Cape Town Drought: Forecast shows retreat, but is it soon enough?

31 January 2018

With media attention focused on the dire water situation in Cape Town, South Africa - the city is currently expected to run out of water on 16 April - some of our followers are asking why our most recent blog post and maps didn't echo the alarm. Our 12-month forecast ending September 2018 (below) shows merely "moderate" water deficits ahead for the region, something you'd expect to see once every 5 to 10 years. Certainly no alarming red blobs indicating "exceptional" water deficits, those that might occur only once in 40 or more years. How can that be, given the desperate and very real situation in Cape Town right now?

First, the map above is a forecast (things to come), actually a composite that uses three months of observed data - conditions that occurred - and nine months of forecast data - what ISciences Water Security Indicator Model (WSIM) expects to occur. So it's an image of what we project will happen, not what is happening now. We'll come back to forecast analysis, but let's take a look at the history of the Cape Town drought.

The drought has been solidly entrenched in Western Cape for a long time!  Cranking the dial on our water security model to go back in time three years from December 2017 (below) to see what actually happened, the red blobs of exceptional water deficit in the region practically scream. Going back two years shows some minimal improvement in South Africa but not in the western part of the country. And the situation for the past calendar year -  still no relief for Cape Town.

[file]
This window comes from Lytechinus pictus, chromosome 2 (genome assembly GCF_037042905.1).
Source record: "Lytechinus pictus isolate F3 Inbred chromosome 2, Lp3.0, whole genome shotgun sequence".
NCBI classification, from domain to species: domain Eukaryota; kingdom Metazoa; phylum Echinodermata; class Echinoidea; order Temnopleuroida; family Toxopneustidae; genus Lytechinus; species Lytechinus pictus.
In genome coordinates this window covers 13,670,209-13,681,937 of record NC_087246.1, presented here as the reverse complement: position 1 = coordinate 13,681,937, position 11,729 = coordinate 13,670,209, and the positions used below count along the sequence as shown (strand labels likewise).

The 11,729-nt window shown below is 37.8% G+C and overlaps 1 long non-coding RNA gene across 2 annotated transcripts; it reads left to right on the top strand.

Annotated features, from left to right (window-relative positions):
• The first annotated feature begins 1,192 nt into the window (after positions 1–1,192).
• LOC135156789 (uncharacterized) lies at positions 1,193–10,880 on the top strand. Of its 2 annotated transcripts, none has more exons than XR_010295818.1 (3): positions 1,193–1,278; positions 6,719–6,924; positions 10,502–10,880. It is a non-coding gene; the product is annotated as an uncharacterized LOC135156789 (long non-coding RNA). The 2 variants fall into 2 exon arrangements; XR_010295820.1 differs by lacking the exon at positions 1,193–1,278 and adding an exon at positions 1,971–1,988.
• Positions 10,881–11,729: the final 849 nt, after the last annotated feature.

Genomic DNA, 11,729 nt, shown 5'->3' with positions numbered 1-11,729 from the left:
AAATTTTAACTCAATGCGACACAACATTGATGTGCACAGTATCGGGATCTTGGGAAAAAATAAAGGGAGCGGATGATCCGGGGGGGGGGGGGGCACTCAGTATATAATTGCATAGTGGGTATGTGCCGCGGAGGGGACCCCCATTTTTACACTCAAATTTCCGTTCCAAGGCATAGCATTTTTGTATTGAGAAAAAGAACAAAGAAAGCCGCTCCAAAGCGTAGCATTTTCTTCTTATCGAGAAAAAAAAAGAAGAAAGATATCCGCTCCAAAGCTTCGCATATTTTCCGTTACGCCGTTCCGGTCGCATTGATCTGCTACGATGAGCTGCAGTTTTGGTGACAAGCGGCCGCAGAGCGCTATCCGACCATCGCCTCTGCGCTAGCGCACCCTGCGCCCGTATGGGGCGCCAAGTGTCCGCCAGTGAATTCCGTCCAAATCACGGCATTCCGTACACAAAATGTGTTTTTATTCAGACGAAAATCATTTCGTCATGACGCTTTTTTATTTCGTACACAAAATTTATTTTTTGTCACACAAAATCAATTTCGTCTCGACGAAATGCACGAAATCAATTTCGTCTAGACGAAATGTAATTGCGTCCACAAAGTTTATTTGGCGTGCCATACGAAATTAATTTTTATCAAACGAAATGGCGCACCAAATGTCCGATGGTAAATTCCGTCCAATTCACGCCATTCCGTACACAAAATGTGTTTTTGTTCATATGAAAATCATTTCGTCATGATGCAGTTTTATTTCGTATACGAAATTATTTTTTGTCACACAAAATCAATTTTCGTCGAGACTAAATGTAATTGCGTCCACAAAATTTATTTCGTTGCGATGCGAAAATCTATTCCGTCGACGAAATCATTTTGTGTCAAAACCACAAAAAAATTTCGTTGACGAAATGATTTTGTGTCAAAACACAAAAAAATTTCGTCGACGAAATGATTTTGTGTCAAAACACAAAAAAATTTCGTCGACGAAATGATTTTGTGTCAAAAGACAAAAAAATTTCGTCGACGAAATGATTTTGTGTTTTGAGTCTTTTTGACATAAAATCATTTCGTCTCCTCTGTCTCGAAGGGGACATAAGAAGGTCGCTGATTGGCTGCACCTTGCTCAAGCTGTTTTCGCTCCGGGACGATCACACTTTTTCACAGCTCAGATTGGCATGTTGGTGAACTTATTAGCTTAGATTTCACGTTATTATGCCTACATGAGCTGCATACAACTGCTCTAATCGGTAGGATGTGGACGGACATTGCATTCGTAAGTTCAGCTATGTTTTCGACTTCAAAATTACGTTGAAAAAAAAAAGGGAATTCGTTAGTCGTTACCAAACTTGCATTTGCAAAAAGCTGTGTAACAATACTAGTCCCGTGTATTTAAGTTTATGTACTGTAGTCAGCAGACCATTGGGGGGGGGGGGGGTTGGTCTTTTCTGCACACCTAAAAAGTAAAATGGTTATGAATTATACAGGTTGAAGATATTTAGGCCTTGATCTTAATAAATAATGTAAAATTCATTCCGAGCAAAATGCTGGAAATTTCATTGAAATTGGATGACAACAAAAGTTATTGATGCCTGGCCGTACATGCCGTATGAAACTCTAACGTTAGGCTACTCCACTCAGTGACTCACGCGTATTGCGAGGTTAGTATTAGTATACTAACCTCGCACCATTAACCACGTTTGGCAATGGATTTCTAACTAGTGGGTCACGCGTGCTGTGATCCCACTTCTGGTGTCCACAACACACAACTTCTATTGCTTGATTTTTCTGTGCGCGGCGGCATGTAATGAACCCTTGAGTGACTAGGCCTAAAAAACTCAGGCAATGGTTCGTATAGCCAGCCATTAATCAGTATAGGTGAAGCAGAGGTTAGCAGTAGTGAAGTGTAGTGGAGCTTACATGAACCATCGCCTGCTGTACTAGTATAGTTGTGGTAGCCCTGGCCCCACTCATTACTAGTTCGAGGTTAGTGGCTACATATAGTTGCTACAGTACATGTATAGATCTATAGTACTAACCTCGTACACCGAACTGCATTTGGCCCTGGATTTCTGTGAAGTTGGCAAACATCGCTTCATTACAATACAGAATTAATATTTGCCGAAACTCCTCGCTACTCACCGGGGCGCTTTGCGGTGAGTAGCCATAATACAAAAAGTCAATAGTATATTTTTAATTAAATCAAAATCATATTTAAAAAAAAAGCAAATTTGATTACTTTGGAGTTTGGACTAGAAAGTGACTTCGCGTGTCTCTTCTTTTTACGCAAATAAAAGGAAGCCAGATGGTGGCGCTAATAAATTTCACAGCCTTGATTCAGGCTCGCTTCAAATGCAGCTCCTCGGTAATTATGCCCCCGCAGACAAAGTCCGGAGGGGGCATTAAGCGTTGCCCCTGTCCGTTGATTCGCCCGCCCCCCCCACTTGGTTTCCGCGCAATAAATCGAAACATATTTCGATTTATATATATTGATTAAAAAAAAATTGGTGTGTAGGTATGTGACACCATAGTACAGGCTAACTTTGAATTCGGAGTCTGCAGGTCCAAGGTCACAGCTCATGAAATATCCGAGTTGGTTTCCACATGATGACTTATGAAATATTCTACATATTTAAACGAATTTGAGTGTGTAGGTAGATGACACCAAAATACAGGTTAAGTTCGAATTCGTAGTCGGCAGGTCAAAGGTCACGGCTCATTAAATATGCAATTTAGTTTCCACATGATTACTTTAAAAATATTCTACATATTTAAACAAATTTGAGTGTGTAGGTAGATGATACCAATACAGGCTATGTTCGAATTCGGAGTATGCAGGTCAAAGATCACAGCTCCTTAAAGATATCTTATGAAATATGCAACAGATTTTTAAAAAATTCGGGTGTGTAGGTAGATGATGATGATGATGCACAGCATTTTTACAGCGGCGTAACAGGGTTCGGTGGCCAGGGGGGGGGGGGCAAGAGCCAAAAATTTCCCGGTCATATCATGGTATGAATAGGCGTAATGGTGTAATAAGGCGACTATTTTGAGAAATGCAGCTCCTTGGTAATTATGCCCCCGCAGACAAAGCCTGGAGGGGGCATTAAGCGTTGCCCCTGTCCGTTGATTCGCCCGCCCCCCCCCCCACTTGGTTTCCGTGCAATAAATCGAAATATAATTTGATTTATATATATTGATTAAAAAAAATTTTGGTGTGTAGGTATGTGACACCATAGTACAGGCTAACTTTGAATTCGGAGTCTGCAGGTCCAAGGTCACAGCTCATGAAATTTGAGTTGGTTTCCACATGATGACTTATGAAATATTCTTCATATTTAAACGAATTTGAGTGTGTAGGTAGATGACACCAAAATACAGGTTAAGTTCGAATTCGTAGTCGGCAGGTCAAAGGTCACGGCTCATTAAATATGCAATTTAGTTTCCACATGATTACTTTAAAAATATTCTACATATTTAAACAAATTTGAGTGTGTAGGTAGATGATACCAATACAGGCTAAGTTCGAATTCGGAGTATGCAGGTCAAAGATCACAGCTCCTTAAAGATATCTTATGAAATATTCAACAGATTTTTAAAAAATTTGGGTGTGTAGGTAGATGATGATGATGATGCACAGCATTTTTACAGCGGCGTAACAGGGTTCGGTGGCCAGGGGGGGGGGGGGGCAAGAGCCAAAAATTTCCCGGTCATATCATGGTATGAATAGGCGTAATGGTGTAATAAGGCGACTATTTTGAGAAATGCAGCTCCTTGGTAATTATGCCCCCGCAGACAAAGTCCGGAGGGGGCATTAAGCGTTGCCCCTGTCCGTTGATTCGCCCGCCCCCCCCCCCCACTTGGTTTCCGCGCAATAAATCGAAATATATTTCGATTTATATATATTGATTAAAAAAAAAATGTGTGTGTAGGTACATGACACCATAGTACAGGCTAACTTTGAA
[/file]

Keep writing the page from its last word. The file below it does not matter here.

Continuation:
Reservoirs levels are reflective of the difference in water supply and demand over long periods of time. In order to understand the supply side of the equation, it is best to look at how long-term drought conditions will likely evolve over the next nine months. This is best done with our 12-month forecasts as depicted in the series of maps below. 

Notice how colors fade in South Africa as we shift emphasis in the three images below. First a blend of 9 months observed and 3 months forecast. Second, a blend of 6 and 6. And third, a blend of 3 observed and 9 forecast. As we move past history and into the future, that future slowly begins to look brighter. Based on these data, we expect the water supply in Cape Town to be an issue at least through March 2018 and possibly through June 2018. While conditions improve after June, we still project a moderate long-term drought with a 5-10 year return period.

It will be awfully hard to refill reservoirs at any restorative pace under conditions of even moderate persistent water deficit. No surplus water anomalies are on the horizon that might provide rescue. So, the lingering long-term deficits are just too much to overcome even if short-term conditions improve.

What we can surmise it means is that Capetonians are in for a long haul, not unlike what residents of another megalopolis - São Paulo, Brazil - faced a few years ago. Water shortages are likely to linger in Cape Town longer than people expect and will require extraordinary response measures.

Banner image attribution: Banner image by Andrew Massyn (Own work) [Public domain], via Wikimedia Commons


Many analyses reported in ISciences-authored blog posts are based on data generated by the ISciences Water Security Indicator Model (WSIM). Other sources, if used, are referenced in footnotes accompanying individual posts. WSIM is a validated capability that produces monthly reports on current and forecast global freshwater surpluses and deficits with lead times of 1-9 months at 0.5°x0.5° resolution. This capability has been in continuous operation since April 2011 and has proven to provide reliable forecasts of emerging water security concerns in that time-frame. WSIM has the ability to assess the impacts of water anomalies on people, agriculture, and electricity generation. Detailed data, customized visualizations, and reports are available for purchase.

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